In an excerpt from Designing the Forest and Other Mass Timber Futures, Lindsey Wikstrom relays how storytelling shapes our environment


In an excerpt from Designing the Forest and Other Mass Timber Futures, Lindsey Wikstrom relays how storytelling shapes our environment

Forests are contiguous across property boundaries, while ownership and forest management plans are restricted by invisible lines of capital. (Courtesy Lindsey Wikstrom)

Designing the Forest and Other Mass Timber Futures | Lindsey Wikstrom | Routledge | $39.95

This excerpt was originally published in Mattaforma cofounder Lindsey Wikstrom’s book, Designing the Forest and Other Mass Timber Futures, published by Routledge in 2023. The passage below is excerpted specifically from the concluding chapter, “Underpinning,” which examines the invaluable role that storytelling plays in our conceptions of earth, ecology and systems thinking.

In Ursula K. Le Guin’s The Word for World is Forest (1976), earth has become a concrete wasteland. A military-industrial colony has been established on a nearby planet called Athshe, to take advantage of its untrammeled forest archipelago. To clear cut the forest, the people from earth, the Terrans, enslave local residents, the Athsheans. In the book, relationships with the forest differ from character to character. There is a Terran ecologist who tries to protect living systems, including people, but has no authority; Terran military personnel adamant about making as much money as possible from extraction, enforcing obedience through persecution; Athshean religious leaders living deep within the forest, maintaining their historic customs far from the colony; and enslaved Athsheans who yearn for the forest as they endure ridicule and violence. The Athsheans eventually wage war against their captors, transforming the planet’s future by convincing the colonists to evacuate, saving the forest, but in the process fundamentally altering their own civilization by introducing the concept of war into their language.

Designing the Forest and Other Mass Timber Futures (Courtesy Routledge)

Stories like these have played a pivotal role in shaping popular opinion about the forest, earth, and its resources. Le Guin was famous for creating stories that reflected the world as it is and as it could be. Even in fictional worlds, narratives that optimize for universal definitions can be less productive than giving space for pluralistic realities. As the built environment is reshaped dramatically to adapt with a warming world and to reduce emissions, what kinds of stories about trans-scalar and biodiverse mass timber are possible? From whose perspective could these stories be told? From the edge of the woods, or from a satellite? For what purpose, or for whose enjoyment and survival, can mass timber environments be shaped?

“Nature” is one of the most complex words in the English language. Because living creatures depend on each other for survival, there are many ways to interpret this exchange and to tell this story. For mass timber, future relationships among humans and with forests have the potential to be more reciprocal. Imagining what this looks like is a crucial endeavor because it involves stepping outside of past imaginaries and projecting new ones. Not only are new narratives, artifacts, and performances of reciprocity important, but the way they are imagined is just as critical.

When Ernst Haeckel introduced the image of earth as an ecology, a place where living things find a home together, the idea helped people understand organisms, and themselves, as both agents and benefactors. Once organisms were imagined as a collective, a bigger entity, they had more power, more presence, and became more effective protagonists, like “the Amazon Rainforest,” “the Black Forest,” or “the Redwood Forest,” to name a few. Ecology is a story of organisms and relationships, and so is mass timber; it is more than just discrete objects or mechanically circulated matter. Earth is full of overlapping and nesting boundaries of forests and people, trees, and buildings, moving in many directions all at once. This movement and richness should be more collectively narrated and its story more perceivable in built environments. The biodiversity of the region should be embedded in the forms, walls, and ceilings of the city.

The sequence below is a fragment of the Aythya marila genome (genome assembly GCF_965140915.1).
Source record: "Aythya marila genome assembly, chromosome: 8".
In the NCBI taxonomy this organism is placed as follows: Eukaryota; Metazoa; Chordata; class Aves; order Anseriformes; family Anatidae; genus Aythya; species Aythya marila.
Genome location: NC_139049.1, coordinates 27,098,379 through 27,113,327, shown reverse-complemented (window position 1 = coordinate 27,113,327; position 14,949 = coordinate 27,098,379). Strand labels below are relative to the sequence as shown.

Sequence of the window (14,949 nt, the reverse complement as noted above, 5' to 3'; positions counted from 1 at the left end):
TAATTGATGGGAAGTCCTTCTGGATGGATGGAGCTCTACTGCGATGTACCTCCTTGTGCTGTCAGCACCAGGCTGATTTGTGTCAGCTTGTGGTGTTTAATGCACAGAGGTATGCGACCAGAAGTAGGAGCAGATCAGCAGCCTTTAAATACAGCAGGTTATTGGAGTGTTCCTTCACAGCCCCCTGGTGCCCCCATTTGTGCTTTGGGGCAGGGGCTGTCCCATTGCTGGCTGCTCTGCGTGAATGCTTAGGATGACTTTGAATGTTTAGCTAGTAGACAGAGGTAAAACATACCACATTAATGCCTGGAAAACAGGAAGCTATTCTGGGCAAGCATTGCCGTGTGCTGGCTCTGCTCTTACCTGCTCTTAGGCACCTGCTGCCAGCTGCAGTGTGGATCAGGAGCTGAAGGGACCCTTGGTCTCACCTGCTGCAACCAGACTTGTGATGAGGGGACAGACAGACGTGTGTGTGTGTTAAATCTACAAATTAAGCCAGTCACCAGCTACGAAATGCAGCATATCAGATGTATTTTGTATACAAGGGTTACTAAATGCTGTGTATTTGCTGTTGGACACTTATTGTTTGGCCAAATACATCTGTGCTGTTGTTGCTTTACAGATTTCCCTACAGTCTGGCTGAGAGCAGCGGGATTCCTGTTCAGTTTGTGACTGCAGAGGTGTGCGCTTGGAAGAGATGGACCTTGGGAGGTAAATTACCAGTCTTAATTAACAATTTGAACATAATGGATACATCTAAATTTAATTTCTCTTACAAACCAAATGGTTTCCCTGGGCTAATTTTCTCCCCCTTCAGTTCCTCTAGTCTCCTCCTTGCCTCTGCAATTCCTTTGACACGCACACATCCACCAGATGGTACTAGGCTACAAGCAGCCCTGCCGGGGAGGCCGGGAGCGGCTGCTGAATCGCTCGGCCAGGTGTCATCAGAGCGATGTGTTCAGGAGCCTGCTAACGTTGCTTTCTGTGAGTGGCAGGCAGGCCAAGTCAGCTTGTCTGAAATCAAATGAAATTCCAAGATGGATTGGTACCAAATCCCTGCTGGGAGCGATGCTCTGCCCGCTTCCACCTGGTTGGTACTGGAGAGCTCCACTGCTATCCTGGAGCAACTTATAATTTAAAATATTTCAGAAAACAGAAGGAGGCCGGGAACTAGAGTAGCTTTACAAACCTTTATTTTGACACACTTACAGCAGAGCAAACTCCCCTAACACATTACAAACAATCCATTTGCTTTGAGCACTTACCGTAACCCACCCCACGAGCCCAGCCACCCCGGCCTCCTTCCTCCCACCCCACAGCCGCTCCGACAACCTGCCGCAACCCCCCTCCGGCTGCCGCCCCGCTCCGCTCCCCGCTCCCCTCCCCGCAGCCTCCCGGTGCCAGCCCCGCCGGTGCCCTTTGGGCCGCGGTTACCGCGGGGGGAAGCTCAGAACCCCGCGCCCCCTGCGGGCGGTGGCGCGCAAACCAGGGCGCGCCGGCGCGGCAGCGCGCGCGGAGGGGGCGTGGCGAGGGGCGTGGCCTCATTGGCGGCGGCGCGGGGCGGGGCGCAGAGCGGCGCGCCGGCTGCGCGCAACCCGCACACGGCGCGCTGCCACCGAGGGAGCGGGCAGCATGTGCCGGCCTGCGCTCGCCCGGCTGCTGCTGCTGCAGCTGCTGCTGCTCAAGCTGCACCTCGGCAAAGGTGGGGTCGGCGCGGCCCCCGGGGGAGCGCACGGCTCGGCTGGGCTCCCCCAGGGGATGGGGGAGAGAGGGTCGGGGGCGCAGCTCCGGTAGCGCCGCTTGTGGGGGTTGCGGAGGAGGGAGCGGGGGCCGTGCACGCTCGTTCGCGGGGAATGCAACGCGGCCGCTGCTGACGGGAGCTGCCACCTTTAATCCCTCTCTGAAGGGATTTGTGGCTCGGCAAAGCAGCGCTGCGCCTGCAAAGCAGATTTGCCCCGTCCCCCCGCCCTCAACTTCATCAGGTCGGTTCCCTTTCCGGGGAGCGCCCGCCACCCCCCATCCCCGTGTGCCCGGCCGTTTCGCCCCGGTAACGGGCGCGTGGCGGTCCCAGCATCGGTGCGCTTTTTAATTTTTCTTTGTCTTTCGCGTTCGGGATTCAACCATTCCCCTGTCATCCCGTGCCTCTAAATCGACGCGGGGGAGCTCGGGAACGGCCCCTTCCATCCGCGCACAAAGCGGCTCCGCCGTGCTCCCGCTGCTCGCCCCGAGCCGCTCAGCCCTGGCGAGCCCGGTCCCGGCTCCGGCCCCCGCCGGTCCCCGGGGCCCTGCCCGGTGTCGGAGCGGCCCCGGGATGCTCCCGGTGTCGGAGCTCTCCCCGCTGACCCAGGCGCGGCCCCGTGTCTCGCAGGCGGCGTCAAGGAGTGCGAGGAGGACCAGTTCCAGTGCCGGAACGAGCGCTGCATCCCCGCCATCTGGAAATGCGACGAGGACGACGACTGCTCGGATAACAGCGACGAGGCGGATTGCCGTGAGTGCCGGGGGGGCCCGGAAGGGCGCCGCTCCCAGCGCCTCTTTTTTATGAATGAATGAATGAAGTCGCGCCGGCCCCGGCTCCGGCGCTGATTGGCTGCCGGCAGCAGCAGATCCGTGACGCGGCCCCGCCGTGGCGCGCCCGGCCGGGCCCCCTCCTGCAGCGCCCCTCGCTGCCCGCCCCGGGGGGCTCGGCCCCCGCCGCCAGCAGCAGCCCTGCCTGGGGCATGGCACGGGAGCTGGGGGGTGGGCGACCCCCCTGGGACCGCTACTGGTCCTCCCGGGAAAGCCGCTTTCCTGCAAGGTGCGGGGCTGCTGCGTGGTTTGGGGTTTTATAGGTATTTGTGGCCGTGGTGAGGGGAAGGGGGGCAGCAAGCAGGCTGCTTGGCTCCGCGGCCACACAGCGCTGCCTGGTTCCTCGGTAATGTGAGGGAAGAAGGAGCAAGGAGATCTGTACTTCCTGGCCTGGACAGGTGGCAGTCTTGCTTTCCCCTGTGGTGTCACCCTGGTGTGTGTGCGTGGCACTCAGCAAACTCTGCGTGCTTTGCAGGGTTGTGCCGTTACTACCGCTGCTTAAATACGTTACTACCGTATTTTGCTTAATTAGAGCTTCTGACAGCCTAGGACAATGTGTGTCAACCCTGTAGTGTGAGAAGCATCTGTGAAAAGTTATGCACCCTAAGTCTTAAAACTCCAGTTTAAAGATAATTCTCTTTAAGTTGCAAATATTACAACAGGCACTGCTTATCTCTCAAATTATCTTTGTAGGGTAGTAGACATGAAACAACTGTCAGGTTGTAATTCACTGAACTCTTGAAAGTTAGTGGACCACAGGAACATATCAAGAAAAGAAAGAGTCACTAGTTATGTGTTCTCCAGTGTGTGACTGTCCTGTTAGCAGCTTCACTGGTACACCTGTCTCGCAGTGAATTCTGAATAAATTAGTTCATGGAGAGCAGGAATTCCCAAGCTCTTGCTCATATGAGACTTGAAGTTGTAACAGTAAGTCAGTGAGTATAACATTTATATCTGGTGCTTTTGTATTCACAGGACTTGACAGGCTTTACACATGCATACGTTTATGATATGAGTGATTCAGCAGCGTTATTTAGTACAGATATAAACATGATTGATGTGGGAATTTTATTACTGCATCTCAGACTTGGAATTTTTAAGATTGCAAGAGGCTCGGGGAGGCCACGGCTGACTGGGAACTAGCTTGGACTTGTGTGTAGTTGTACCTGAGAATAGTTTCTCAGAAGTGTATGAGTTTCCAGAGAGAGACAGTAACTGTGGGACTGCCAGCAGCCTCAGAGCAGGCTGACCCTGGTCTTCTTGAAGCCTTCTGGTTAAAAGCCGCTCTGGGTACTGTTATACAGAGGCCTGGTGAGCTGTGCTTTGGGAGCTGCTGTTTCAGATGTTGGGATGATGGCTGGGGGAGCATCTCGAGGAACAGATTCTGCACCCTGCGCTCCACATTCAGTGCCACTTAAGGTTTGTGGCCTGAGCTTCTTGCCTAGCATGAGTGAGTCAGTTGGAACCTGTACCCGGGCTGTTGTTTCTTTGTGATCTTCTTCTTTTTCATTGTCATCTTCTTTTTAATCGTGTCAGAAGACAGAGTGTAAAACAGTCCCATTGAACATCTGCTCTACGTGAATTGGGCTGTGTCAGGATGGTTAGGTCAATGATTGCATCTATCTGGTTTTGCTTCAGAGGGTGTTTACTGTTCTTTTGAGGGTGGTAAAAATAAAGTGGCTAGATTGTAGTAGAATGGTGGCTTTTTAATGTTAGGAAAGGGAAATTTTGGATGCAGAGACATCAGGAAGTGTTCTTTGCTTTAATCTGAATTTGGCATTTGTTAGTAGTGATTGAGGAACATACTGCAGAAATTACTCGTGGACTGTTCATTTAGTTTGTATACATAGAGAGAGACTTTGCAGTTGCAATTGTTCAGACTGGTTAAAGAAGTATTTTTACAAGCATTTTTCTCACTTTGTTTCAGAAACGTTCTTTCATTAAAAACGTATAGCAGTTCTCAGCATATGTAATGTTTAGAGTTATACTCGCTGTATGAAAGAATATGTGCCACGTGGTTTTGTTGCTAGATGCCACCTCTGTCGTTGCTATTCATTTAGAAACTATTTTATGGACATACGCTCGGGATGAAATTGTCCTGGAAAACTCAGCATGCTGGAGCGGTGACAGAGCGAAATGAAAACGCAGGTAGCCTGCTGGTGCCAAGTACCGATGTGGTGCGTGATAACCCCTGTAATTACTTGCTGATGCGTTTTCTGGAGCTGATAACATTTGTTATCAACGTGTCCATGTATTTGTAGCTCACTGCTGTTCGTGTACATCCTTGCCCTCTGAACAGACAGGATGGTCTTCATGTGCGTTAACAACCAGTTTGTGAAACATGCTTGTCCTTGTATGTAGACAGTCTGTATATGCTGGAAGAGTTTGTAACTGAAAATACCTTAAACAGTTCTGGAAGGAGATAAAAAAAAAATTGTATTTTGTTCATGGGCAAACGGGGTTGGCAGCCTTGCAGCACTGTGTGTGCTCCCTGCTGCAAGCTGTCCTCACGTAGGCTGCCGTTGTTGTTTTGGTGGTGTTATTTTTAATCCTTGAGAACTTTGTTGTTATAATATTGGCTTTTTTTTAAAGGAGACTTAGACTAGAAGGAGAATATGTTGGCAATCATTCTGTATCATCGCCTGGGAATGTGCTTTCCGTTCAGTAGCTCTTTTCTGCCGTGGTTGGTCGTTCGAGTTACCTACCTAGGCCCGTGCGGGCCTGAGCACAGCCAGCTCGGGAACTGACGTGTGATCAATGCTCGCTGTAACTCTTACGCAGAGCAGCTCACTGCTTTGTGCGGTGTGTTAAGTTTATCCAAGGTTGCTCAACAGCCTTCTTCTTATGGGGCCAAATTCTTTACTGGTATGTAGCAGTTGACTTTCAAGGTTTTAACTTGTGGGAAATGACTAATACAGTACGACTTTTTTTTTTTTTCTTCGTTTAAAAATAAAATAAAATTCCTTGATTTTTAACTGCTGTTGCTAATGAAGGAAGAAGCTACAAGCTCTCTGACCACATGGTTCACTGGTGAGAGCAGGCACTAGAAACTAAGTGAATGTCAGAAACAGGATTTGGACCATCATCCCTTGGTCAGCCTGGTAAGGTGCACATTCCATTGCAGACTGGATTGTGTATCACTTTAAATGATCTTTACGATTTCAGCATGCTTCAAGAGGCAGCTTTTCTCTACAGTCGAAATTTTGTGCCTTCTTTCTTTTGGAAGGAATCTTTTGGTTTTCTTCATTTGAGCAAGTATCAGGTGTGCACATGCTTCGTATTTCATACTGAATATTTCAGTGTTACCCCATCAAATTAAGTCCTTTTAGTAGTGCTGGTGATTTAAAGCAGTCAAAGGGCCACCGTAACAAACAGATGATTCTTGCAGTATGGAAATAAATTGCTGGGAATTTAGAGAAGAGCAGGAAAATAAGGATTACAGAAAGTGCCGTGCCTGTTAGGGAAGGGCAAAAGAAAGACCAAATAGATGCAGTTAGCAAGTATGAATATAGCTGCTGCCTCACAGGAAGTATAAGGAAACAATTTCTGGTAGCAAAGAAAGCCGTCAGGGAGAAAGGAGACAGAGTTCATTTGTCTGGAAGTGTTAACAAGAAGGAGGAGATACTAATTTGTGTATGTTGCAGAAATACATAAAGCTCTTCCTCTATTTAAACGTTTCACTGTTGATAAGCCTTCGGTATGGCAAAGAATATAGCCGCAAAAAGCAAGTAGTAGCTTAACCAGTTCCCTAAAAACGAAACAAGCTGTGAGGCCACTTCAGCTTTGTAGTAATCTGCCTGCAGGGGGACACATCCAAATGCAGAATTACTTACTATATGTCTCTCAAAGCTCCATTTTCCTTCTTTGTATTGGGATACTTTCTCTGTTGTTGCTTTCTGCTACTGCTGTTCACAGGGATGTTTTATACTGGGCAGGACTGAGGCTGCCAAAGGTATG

Growing cycles in years of mixed conifer (46), ponderosa pine (80), and quaking aspen (20) so as not to exhaust supply. (Courtesy Lindsey Wikstrom)
Forests are like straws, sequestering carbon over time by sucking it out of the atmosphere and depositing it in the soil. (Courtesy Lindsey Wikstrom)

Choreographing Materials from Above

When the first astronauts left the planet and space travel opened the doors to a new future, there was a renewed sense of our shared global humanity. “The Blue Marble,” a photograph captured in 1972 by the crew of Apollo 17 looking back at the earth from a distance of 18,000 miles, inspired new narratives about the fragility of life on earth. The planet was visible as a singular finite space, like a ship, and humans were its crew flying through space.

Buckminster Fuller first invoked the concept of “Spaceship Earth” in the 1950s, using the metaphor to imagine what kind of engineering could solve the problem of earth’s unequal distribution of resources. Implied in this imaginary was an earth machine that needed fuel and regular maintenance, with inputs and outputs that could be measured. He expanded on the idea in his book Operating Manual for Spaceship Earth (1969), providing an in-depth look at what life could be like inside a well-designed earth. If only people could sync up what they have with what they need, it would be possible to tune the world to the right frequency of trade, to calculate the correct cyclical amounts of consumption, extraction, and waste. He wanted to:

Make the world work for 100% of humanity in the shortest possible time through spontaneous cooperation without ecological offense or the disadvantage of anyone.

Cutting across disciplines and sectors and scales, Fuller considered in detail how a global society might collaborate to prevent total depletion. In his book Operating Manual, Fuller admitted that realizing plans at this planetary scale requires a great deal of wealth. The vision of equal distribution of resources ultimately depended on an accumulation of wealth and a top-down vision, which also implied enforcement and resource policing by a central authority, aspects that had not fully been addressed in his work.